Growth in UK card spending slows amid rising living costs

Living costs
British consumers spent less on their credit and debit cards in January as Plan B restrictions and rising living costs hit retail, leisure and hospitality. Photo: Matt Cardy/Getty

UK shoppers spent less on their credit and debit cards in January as Plan B COVID restrictions and rising living costs hit retail, leisure and hospitality, compared to previous months.

According to new figures from Barclaycard, consumer card spending rose 7.4% in January compared to the same period in 2020. This was the smallest uplift since April 2021. 

Experts at Barclaycard said, that while these economic headwinds are likely to persist over the coming months, a boost can be expected from Valentine's Day shopping, international tourism and Brits spending more on experiences.

Spending on essential items grew 10.4% — the smallest rise in nine months.

This is largely due to fuel spend seeing its slowest rate of growth, at 6.7%, since October 2021. Plan B measures throughout most of the month also meant Brits travelled and commuted less and worked from home more.

"January’s COVID restrictions, combined with the rise in the cost of living, clearly impacted consumer spending levels in January," said Jose Carvalho, head of consumer products at Barclaycard.

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"While restaurants and bars, pubs & clubs were inevitably hampered by the ongoing pandemic, there are signs of brighter times ahead for hospitality as Brits say they’re planning to spend more on eating and drinking out to lift their spirits during the winter months."

Meanwhile, supermarket spending saw its smallest increase to 13.6% since before the onset of the pandemic, despite rising inflation.

Barclaycard cites consumers shifting their spending to food and drink specialist retailers — up 67.3% — such as butchers, bakeries and recipe box services, as Brits chose to shop locally due to the work-from-home guidance and re-started meal kit subscriptions after the Christmas break as a reason for the growth.

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"The lifting of Plan B restrictions should also provide a welcome boost to many sectors, as workers travel back into the office and socialise over post-work drinks, while businesses will likely start to see the benefits of increased inbound tourism on retail sales too," Carvalho said.

Spending on non-essential items grew at a slower pace in January (6.1%) compared to December (11.5%). This was likely due to the combination of Plan B guidance, and the continued rise in the cost of living.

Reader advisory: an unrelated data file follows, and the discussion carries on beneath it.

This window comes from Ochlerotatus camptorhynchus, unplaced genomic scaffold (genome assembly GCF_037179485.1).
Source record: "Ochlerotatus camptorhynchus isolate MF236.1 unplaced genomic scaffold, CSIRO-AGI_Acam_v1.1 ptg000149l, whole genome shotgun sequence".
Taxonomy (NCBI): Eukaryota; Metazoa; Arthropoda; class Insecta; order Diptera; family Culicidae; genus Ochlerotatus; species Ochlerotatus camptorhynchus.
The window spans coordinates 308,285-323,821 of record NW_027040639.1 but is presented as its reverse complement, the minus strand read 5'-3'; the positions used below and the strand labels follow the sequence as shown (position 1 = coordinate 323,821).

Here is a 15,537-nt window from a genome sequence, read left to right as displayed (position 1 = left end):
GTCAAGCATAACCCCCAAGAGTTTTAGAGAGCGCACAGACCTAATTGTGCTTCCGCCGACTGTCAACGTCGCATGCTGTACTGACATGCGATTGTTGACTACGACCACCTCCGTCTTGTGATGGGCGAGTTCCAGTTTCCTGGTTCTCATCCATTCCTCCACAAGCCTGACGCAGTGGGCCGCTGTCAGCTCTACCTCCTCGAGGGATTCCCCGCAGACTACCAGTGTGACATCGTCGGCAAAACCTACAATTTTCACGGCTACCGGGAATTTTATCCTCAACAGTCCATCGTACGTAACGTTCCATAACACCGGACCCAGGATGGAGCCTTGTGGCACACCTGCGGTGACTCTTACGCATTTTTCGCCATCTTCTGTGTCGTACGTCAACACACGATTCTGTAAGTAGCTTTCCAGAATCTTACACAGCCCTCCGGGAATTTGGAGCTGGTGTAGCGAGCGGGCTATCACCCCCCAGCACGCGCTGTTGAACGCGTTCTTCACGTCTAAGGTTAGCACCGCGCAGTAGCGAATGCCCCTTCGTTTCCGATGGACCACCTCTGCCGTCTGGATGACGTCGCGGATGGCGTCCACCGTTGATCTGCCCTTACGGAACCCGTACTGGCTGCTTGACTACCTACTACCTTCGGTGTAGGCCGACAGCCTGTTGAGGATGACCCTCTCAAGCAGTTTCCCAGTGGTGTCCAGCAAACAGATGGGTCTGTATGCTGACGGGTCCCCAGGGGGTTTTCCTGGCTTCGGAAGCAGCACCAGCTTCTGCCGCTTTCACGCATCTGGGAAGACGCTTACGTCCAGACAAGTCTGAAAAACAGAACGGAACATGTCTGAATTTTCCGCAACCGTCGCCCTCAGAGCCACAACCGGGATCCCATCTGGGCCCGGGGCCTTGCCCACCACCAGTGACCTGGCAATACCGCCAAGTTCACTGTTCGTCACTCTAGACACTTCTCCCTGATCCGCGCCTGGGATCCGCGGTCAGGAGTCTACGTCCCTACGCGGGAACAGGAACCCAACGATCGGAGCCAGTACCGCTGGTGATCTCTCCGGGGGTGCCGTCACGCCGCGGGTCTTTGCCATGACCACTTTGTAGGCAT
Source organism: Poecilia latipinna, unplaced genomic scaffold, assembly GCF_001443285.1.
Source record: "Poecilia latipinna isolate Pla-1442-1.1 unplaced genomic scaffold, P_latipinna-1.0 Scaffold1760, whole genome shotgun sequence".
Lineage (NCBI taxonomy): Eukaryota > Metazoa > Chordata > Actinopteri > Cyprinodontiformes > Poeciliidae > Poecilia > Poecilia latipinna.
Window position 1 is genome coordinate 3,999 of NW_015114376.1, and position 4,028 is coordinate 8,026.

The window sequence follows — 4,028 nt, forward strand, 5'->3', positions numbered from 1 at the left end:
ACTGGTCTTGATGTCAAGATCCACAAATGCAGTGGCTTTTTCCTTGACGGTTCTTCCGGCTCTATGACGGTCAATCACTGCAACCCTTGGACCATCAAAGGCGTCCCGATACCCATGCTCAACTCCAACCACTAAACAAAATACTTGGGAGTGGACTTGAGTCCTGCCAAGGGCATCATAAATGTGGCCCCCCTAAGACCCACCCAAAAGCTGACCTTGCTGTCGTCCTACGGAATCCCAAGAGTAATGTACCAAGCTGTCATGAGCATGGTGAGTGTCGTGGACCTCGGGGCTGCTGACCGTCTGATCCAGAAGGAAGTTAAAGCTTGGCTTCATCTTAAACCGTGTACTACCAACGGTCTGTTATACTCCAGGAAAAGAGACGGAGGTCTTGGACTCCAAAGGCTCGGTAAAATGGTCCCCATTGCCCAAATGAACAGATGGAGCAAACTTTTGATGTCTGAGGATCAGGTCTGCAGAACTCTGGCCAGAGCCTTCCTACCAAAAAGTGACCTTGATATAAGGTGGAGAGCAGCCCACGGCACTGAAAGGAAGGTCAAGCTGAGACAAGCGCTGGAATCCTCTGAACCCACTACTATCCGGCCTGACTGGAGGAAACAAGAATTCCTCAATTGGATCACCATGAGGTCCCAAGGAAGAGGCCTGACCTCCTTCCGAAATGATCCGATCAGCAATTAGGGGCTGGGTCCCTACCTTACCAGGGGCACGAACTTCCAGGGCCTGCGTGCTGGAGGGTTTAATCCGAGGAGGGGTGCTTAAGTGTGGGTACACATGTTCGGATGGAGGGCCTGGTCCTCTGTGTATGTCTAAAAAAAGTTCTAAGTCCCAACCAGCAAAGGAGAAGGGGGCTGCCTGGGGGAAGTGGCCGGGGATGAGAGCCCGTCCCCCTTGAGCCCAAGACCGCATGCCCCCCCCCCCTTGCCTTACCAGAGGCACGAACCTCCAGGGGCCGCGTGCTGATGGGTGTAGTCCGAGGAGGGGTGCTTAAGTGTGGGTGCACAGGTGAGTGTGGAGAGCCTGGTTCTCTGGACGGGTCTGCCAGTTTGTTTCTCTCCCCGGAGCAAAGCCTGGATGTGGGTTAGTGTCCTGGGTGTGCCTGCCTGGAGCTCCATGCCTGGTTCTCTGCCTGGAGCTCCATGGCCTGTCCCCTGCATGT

This comes as nearly nine in 10 (89%) Brits expressed worries about the impact of rising inflation on their household finances, while 30% said they expect increasing household bills to affect the amount they spend on discretionary purchases.

Face-to-face retail spending, excluding groceries, declined 8.5%. Spending on clothing dropped 4.9%, and sports and outdoor retailers also recorded lower levels of growth in January (14.5%), compared to 8.8% and 22% respectively in December.

The travel sector was also impacted by Plan B restrictions, with public transport declining at a steeper 44.4% than in December (28.1%).

Read more: UK house prices hit new high for January as market faces cooldown

Overall hospitality and leisure spending also fell to 6.3% after five consecutive months of growth. Within that, the decline in restaurant spending continued to worsen — at 17.5% lower in January, compared to 14.1% in December. Bars, pubs & clubs (14.9%) also saw a smaller month-on-month uplift, up 21.2%.

Although hospitality and leisure declined overall, spending remained stable among both 16-24 and 25-34-year-olds, up 0.9% and 0.5% respectively. This could be due to younger consumers feeling less concerned about catching COVID, and being more comfortable with socialising, according to Barclaycard.

January also saw DIY enthusiasts embark on home improvements as spending gathered momentum, up 22.3%, compared to 21.5% in December.

Pharmacy and health & beauty retailers also remained strong, (12.8%) as shoppers invested in self-care to beat the January blues.

Despite the ongoing economic headwinds, there are some bright spots on the horizon for retail, hospitality and leisure businesses. A quarter of UK adults (25%) said they are spending more on items and experiences to lift their spirits and stay motivated during the winter months, with 39% of these planning to eat and drink out more often. Similarly, 31% feel confident that the vaccine booster rollout will lead them to increase their spending on socialising and shopping in-store.

Read more: UK consumer confidence hits seven-month high as COVID fears wane

Valentine’s Day should also give retailers and restaurants a further boost, with 28% of Brits planning to celebrate the occasion and this year’s budget set to increase from an average £63 ($85.11) during lockdown in 2021, to an average £77. Some 30% of those celebrating will be looking to spend this increased budget eating out at a restaurant and 29% plan to buy a gift for their partner, such as chocolates or jewellery.

Meanwhile, the colder weather and Plan B guidance resulted in strong growth in "insperiences" — an index which tracks overall spending on at home experiences — which rose 50%. This includes things like digital content, subscriptions and fast food, as consumers enjoyed nights in with a boxset and a takeaway.

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